When I went on maternity leave in 2003 when Jake was born, I didn’t think I was going to sever my job with iVillage where I had been an editor for four years. But as life happens, I made an entirely different choice and decided to stay at home with him while taking freelance work, figuring that a blend of the two is how I could celebrate my “having it all” moment. You know, balance my life. Take care of the baby and write while still making money.
The jobs slowly came in. There were a few long term projects that kept me busy. I could afford to hire sitters and hang out with my child. But what began to happen surprised me. Hustling for freelance jobs that didn’t always transpire (e.g., an editor of a major magazine asked me to form a pitch into a potential draft, into a second potential draft and then decided that she wasn’t all that interested in the story after all) took up so much of my time that I was left with very little time to do much else. Including write. I counted on Jake to take naps, which, you know, when you’re working, it isn’t so brilliant to bank on a toddler’s nap schedule.
After Elke was born, I had better time management and child care so that I could look for work and produce work–but the whole of it was exhausting. I wanted back in an office. I wanted a boss to tell me what to do. I wanted other adults to problem solve with. So I began the full time job search. Friends said all sorts of things:
“Reentry is hard.”
“How are you going to figure out child care?”
“You’re going to miss your kids.”
What I found was that none of those issues really mattered! After nine years of not being in the work place, I found that I wasn’t all that hire-able. Okay, that’s not totally true. But even with my freelance writing resume (The New York Times, Salon, Huffington Post, Babble) there were plenty, plenty, plenty of writers who had/have a stronger pedigree than me. Plus, there were talented writers coming out of college who would take a position at a lower price. And writing positions? Oh, right. Those don’t really exist anymore. But I was–am–more than a writer. I’m an editor. A copy writer. A blogger. An essayist. I teach a blogging class. I had so much to offer. Didn’t I? Don’t I? Where were the jobs? Oh, right. They’re entry level now. I’d have to reprove myself. Learn new systems. New lingo.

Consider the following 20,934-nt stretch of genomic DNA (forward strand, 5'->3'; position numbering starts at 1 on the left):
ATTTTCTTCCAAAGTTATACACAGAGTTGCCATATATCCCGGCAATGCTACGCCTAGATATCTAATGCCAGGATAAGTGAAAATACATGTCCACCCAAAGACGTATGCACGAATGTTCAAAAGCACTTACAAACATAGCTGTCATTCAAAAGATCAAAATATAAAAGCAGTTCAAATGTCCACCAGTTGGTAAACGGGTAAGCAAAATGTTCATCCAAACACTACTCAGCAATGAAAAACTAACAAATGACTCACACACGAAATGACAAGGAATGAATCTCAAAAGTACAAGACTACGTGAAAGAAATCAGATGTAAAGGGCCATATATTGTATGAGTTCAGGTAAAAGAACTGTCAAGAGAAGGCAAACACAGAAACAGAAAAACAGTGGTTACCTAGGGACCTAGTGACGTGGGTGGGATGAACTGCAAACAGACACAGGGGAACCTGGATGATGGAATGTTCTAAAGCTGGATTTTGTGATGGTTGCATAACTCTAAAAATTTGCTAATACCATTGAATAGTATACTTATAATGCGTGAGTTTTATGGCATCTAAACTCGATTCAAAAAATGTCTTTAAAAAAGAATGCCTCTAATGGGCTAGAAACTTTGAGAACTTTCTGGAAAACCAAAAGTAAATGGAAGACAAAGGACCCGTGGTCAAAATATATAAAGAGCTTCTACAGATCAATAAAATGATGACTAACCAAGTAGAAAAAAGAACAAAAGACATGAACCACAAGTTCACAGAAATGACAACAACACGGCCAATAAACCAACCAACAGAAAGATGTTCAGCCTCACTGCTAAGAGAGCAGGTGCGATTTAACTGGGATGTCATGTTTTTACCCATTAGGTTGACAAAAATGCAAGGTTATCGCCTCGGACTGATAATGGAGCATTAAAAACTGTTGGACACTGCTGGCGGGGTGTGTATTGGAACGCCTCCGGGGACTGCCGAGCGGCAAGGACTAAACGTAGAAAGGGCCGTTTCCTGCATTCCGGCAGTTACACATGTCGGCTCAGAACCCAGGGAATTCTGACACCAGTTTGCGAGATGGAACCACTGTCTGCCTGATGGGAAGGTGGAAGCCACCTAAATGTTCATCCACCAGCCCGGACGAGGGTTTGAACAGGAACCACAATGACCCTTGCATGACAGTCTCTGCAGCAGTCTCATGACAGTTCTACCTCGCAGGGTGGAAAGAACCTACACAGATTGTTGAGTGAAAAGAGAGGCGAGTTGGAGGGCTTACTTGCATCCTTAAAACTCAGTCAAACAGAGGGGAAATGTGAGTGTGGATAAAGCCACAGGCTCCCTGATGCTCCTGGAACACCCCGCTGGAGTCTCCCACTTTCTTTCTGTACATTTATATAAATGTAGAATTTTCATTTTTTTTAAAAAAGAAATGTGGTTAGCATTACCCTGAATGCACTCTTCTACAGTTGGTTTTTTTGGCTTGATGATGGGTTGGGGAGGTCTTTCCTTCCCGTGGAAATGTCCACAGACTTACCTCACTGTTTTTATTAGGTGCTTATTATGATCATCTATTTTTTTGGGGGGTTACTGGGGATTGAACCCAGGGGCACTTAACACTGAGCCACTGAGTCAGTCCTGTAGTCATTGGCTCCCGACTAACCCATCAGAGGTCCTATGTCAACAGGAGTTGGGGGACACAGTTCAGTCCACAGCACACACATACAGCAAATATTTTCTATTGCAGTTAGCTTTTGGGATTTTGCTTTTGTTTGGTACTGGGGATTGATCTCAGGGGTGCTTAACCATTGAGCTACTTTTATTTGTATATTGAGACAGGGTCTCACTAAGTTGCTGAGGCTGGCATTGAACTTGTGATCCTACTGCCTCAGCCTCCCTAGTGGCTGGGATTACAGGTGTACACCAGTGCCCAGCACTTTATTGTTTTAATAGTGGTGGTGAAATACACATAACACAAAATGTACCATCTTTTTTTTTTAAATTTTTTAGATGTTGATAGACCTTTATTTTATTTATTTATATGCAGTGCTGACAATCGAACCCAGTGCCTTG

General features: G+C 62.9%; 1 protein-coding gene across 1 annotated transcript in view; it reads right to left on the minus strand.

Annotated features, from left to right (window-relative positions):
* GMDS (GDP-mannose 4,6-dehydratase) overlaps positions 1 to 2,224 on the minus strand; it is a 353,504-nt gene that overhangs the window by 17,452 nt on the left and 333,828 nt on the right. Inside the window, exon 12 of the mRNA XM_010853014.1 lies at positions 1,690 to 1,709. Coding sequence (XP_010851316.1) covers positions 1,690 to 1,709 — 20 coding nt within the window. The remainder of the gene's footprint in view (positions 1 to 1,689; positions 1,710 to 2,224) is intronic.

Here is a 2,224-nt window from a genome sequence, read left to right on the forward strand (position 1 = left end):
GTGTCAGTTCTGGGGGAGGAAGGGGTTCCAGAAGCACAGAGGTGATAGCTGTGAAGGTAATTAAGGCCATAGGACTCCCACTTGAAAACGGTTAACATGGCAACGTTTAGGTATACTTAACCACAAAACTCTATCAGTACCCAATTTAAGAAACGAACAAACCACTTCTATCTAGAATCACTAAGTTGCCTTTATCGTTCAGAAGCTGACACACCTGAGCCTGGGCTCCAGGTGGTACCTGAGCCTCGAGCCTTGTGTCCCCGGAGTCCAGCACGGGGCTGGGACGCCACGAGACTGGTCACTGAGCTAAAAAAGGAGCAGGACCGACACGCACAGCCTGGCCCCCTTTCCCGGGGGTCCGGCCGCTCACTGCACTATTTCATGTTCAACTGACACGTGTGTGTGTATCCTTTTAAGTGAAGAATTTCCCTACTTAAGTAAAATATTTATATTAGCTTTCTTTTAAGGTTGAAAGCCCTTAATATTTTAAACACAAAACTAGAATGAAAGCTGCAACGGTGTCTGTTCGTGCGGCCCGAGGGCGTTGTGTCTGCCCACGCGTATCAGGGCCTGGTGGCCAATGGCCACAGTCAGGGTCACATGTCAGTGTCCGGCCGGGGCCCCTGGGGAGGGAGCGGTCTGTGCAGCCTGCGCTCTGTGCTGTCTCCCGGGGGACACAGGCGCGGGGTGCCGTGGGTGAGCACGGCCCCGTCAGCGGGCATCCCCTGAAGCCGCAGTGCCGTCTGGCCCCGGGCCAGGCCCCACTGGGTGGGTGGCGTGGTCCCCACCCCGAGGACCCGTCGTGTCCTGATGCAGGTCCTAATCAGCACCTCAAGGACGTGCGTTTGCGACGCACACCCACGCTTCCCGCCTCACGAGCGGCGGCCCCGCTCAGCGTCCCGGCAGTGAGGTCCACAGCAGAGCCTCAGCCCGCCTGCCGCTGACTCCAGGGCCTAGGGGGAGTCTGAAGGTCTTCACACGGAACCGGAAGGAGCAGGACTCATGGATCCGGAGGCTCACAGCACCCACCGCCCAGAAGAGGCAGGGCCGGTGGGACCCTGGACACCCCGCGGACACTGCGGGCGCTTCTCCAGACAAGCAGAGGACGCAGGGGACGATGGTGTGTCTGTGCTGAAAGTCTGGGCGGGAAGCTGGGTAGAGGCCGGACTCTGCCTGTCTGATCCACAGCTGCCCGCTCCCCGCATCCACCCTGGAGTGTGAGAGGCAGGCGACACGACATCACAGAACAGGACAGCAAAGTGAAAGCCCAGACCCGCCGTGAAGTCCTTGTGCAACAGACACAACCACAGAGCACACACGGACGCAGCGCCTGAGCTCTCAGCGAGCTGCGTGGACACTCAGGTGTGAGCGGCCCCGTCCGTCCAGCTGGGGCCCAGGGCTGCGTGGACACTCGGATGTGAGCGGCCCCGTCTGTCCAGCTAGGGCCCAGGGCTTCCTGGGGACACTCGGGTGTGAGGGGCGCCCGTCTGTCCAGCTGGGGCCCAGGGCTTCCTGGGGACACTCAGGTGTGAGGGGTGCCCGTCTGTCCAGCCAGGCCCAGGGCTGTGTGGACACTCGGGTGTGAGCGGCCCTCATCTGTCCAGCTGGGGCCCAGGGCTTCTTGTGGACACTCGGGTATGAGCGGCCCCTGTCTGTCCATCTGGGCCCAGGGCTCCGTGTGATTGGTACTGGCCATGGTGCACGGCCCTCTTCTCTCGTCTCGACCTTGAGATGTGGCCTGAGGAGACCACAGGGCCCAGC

Very quickly, I found myself in the weird middle-age hiring issue that I used to think only happened to old people and washed up mothers. What would I do with this place in my life?
NY Times Motherlode’s KJ Dell’Antonia discussed the going back-to-work dilemma in her column last week. She wrote about this as a transition–one many of us find ourselves in no matter what our position.
I’ve been there. I think most of us have. There is a moment, in any transition, when you are at the bottom of the next climb and the whole slog just looks impossible. My advice with respect to the slog is to find a way — any way — to enjoy it. If you’re a list maker, make the best lists you can and relish every check mark. Love interviewing? Relish every interview for itself. Get dressed every morning whether you’re going to work or not.
We all fall into ruts. With parenting. With our marriage. Career. When my full time job search kept coming up short, I pushed at what I was good at. Blogging. Here and other places. I’ve gotten new blogging gigs, writing about topics that I never thought I’d be covering (kids and technology). It feels good to take myself out of that comfortable place because it strengthens me as a person.
And though sure, I’ve second-guessed myself (Why did I leave my job? I’d be employed ad in a much better position if I hadn’t)–but who doesn’t second guess themselves over huge life changes? And when I’m done beating myself to a pulp over what could have been my career, I don’t look at my kids and think, Ohhh, I did it for youuuuuu.
No, sorry. I love, adore and would die for my kids, but I’m not that much of a martyr to realize that I’m not the only one who could assist in raising them. And anyway, too many studies show that stay-at-home mommying isn’t always the best choice for us and the kids.
Now I have to look at my life like this: whatever opportunities I was able to take not working in an official workplace has benefited me as a person, and has ultimately benefited my career.